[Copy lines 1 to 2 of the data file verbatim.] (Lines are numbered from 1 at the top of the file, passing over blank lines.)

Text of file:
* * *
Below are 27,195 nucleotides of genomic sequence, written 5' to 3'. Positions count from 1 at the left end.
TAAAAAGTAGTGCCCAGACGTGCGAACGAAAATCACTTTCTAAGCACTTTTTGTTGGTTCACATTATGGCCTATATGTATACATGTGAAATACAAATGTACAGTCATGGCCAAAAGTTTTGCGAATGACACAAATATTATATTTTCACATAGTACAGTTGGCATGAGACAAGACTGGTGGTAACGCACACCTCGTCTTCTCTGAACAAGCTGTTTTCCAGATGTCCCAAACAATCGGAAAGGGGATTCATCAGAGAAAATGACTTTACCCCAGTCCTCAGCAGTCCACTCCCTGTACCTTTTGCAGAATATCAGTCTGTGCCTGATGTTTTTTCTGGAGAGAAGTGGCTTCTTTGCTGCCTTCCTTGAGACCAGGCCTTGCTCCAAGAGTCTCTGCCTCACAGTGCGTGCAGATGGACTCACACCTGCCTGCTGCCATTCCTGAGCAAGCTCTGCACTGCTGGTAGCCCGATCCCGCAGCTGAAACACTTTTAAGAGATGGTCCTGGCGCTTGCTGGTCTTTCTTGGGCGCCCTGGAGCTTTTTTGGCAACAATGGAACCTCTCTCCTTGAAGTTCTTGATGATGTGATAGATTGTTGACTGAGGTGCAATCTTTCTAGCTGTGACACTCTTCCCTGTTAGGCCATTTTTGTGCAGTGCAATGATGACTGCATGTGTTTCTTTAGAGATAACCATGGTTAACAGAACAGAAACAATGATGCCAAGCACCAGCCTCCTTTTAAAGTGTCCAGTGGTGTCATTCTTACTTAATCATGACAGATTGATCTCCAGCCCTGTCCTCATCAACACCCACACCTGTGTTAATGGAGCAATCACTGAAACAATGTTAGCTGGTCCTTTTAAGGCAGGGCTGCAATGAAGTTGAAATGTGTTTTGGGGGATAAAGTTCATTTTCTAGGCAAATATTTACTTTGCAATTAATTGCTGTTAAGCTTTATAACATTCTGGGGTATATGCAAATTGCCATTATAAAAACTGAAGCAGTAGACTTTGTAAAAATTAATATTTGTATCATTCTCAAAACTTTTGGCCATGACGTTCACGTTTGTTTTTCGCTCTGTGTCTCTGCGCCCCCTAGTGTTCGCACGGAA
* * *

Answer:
Below are 27,195 nucleotides of genomic sequence, written 5' to 3'. Positions count from 1 at the left end.
TAAAAAGTAGTGCCCAGACGTGCGAACGAAAATCACTTTCTAAGCACTTTTTGTTGGTTCACATTATGGCCTATATGTATACATGTGAAATACAAATGTACAGTCATGGCCAAAAGTTTTGCGAATGACACAAATATTATATTTTCACATAGTACAGTTGGCATGAGACAAGACTGGTGGTAACGCACACCTCGTCTTCTCTGAACAAGCTGTTTTCCAGATGTCCCAAACAATCGGAAAGGGGATTCATCAGAGAAAATGACTTTACCCCAGTCCTCAGCAGTCCACTCCCTGTACCTTTTGCAGAATATCAGTCTGTGCCTGATGTTTTTTCTGGAGAGAAGTGGCTTCTTTGCTGCCTTCCTTGAGACCAGGCCTTGCTCCAAGAGTCTCTGCCTCACAGTGCGTGCAGATGGACTCACACCTGCCTGCTGCCATTCCTGAGCAAGCTCTGCACTGCTGGTAGCCCGATCCCGCAGCTGAAACACTTTTAAGAGATGGTCCTGGCGCTTGCTGGTCTTTCTTGGGCGCCCTGGAGCTTTTTTGGCAACAATGGAACCTCTCTCCTTGAAGTTCTTGATGATGTGATAGATTGTTGACTGAGGTGCAATCTTTCTAGCTGTGACACTCTTCCCTGTTAGGCCATTTTTGTGCAGTGCAATGATGACTGCATGTGTTTCTTTAGAGATAACCATGGTTAACAGAACAGAAACAATGATGCCAAGCACCAGCCTCCTTTTAAAGTGTCCAGTGGTGTCATTCTTACTTAATCATGACAGATTGATCTCCAGCCCTGTCCTCATCAACACCCACACCTGTGTTAATGGAGCAATCACTGAAACAATGTTAGCTGGTCCTTTTAAGGCAGGGCTGCAATGAAGTTGAAATGTGTTTTGGGGGATAAAGTTCATTTTCTAGGCAAATATTTACTTTGCAATTAATTGCTGTTAAGCTTTATAACATTCTGGGGTATATGCAAATTGCCATTATAAAAACTGAAGCAGTAGACTTTGTAAAAATTAATATTTGTATCATTCTCAAAACTTTTGGCCATGACGTTCACGTTTGTTTTTCGCTCTGTGTCTCTGCGCCCCCTAGTGTTCGCACGGAA